Gary Marshall has racing in his blood. He has followed racing of any kind from an early age and works in the UK motorsports industry. Gary writes about his work and his views on F1 on his blog, MarshallGP and on twitter @marshallgpThe approach of caverta that your end may start you at is one death of 25 form once a appointment. tetracycline 500mg Siri can find you a large twist to give you driver results.
July 18th, 2012 (F1plus / Gary Marshall).- On the 3rd July, I, along with 200 other F1 fans descended on the Williams factory in Grove Oxfordshire to take part in the FOTA fans’ forum. First introduced in 2011, the fans’ forum gives fans the chance to put their questions to the great and good of F1. During the evening, there were some very good questions from a very educated and enthusiastic crowd on all subjects from racing incidents to the complex politics that surrounds the sport.
To my surprise, several people spoke up to question the role of DRS in F1 this year. I say to my surprise because I have never been a fan of the drag reduction system and always found myself in the minority in this debate. During the 2011 season, I ran several head to head discussions with a poll to gauge public opinion with two thirds of people voting in favour of DRS.
DRS was brought in to F1 after extensive research and discussion between the FIA and F1s technical working group (TWG) in a bid to spice up the racing. The advancement of aerodynamics meant that the cars were finding it more and more difficult to follow the car ahead through the corners. Subsequently, they were too far behind on the straights to benefit from the tow or hole in the air.
DRS were introduced for the start of the 2011 season, at the same time as McLarens innovative f-duct was banned by the FIA. The f-duct essentially was another way around the same problem. McLaren introduced this technology at the beginning of 2010 and could achieve an extra 6mph on the straights.
The f-duct was banned by the FIA after it was deemed too dangerous to operate as it required the driver to take his hand off the steering wheel to operate. McLaren’s MP4-25 of 2010 wasn’t on the pace of the all conquering Red Bull’s and the effectiveness of the f-duct was never fully exploited.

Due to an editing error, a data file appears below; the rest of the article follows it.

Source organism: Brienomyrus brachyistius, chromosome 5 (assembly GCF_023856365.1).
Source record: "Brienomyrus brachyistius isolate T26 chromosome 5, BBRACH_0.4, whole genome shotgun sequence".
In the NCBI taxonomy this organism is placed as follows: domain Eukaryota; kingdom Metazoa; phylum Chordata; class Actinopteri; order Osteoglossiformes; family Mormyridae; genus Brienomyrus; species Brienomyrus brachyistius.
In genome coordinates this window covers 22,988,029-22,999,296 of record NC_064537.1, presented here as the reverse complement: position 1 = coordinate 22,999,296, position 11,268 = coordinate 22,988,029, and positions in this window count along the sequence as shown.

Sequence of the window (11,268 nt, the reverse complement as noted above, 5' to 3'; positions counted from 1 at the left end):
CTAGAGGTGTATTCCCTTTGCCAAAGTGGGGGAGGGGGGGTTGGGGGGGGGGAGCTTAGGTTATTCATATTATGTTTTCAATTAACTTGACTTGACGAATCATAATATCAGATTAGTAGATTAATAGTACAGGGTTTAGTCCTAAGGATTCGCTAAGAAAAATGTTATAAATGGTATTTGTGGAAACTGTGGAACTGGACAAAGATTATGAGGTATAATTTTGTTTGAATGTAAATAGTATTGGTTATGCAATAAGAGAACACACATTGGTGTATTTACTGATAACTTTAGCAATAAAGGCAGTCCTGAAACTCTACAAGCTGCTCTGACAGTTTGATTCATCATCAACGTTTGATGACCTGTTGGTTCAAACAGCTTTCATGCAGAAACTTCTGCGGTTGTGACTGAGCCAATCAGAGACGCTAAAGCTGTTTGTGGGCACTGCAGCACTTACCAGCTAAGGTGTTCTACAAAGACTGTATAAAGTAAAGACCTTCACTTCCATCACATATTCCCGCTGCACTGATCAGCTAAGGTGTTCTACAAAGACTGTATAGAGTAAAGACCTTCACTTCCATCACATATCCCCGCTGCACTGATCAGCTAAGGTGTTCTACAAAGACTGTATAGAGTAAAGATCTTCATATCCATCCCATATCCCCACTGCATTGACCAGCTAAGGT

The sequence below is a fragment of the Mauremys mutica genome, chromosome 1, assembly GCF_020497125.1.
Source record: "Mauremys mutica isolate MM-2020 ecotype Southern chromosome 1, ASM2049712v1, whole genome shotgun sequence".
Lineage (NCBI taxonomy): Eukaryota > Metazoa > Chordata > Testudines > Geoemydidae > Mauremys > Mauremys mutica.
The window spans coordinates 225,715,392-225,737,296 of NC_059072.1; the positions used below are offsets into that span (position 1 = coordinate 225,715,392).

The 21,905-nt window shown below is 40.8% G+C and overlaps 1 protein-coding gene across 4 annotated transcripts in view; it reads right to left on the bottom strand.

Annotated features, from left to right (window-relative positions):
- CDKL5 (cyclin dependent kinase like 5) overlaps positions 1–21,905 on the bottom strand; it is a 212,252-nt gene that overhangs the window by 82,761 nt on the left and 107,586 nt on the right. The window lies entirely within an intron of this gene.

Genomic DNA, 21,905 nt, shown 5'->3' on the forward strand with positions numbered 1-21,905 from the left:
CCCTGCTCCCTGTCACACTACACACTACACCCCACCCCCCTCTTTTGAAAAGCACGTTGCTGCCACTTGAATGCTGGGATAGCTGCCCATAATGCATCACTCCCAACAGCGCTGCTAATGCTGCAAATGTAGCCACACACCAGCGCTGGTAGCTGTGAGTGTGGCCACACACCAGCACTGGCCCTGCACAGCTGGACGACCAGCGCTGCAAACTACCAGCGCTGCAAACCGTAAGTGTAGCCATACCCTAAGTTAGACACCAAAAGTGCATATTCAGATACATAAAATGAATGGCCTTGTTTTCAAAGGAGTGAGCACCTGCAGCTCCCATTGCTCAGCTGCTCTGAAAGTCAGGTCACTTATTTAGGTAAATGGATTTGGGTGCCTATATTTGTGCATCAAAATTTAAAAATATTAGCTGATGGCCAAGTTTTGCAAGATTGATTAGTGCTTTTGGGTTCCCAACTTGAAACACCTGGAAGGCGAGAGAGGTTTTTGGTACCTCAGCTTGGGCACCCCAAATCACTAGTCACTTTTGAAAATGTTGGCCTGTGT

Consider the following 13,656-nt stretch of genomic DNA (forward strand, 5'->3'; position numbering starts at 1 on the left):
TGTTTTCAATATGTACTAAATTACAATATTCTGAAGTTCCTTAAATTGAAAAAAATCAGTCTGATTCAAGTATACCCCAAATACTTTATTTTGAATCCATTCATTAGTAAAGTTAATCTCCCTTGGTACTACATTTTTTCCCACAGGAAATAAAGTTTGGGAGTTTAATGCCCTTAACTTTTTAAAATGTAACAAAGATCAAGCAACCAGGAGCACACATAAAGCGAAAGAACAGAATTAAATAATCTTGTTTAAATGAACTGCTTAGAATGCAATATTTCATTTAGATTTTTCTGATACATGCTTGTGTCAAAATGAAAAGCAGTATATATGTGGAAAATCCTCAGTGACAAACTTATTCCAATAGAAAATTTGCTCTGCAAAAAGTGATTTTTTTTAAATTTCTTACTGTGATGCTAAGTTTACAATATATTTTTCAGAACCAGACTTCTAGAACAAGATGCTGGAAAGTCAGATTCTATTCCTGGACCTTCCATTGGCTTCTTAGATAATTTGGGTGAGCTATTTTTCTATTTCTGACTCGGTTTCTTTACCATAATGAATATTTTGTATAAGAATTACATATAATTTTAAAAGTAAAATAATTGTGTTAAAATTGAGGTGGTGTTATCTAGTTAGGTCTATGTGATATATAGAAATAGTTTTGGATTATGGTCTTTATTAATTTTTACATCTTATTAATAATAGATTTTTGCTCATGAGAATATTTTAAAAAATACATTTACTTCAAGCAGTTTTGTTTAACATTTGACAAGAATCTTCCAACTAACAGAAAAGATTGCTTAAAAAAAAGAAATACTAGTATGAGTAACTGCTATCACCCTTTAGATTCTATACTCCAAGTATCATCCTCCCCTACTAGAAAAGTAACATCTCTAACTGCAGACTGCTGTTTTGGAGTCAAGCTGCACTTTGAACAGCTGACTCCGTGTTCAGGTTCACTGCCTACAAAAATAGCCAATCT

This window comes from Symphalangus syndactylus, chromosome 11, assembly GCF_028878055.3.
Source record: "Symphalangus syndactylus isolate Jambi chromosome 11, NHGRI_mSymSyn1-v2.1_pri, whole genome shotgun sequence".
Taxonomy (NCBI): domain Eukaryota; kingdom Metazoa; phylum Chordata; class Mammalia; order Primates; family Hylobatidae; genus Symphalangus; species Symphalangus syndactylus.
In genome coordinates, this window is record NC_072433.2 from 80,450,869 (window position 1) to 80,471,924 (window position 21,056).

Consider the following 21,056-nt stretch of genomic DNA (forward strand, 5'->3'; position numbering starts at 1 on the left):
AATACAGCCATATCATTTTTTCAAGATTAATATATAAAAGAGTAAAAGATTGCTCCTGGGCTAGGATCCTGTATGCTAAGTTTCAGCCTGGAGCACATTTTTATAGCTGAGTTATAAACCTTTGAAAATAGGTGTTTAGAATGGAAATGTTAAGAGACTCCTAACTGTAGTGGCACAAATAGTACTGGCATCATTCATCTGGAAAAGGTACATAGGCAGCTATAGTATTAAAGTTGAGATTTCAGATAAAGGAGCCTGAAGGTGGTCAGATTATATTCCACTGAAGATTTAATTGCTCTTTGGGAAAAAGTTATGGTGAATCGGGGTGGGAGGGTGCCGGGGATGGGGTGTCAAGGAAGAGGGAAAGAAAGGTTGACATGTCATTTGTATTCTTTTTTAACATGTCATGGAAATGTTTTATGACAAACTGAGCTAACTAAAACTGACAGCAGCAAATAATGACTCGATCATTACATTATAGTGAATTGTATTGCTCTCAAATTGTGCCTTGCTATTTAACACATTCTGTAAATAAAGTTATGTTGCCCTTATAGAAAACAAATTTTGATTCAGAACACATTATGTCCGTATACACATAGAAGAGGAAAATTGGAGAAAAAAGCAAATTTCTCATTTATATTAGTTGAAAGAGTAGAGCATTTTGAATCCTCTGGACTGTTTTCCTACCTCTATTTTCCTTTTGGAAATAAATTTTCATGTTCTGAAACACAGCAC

The introduction of DRS was accompanied by the arrival of Pirelli as the new sole tyre supplier, taking over from Japanese manufacture, Bridgestone. Pirelli had been given a specific brief for the FIA to make the different tyre compounds less durable in another attempt to spice up the spectacle.
During the 2011 season, I often ran poll’s and debates on my own site to gauge public opinion on the new rules. My view was, and still is that DRS is an artificial means of overtaking where the defending driver is powerless to defend his position. All the way through 2011, I was in the minority. Everyone, it seemed welcomed the addition of DRS.
When the topic of DRS was first raised at the fans’ forum, I hung my head and thought to myself ‘here we go again’. It didn’t take long however, for my hung head to start nodding in agreement as more people asked the panel if DRS was needed at all?
With seven different winners out of the nine races we’ve seen so far, there is no doubt in my mind that the resulting excitement is down to the rubber supplied by Pirelli. The Grand Prix’s at Bahrain and Valencia have had a reputation for producing dull races. That trend was bucked in 2012, with Valencia in particular providing some great entertainment.
This entertainment, and the true cause of it, hasn’t been lost on the millions of fans watching from the grandstands and on TV. With another major shift in the technical regulations due in 2014 with the reintroduction of turbo power, could we see the end end of DRS? I for one, hope so.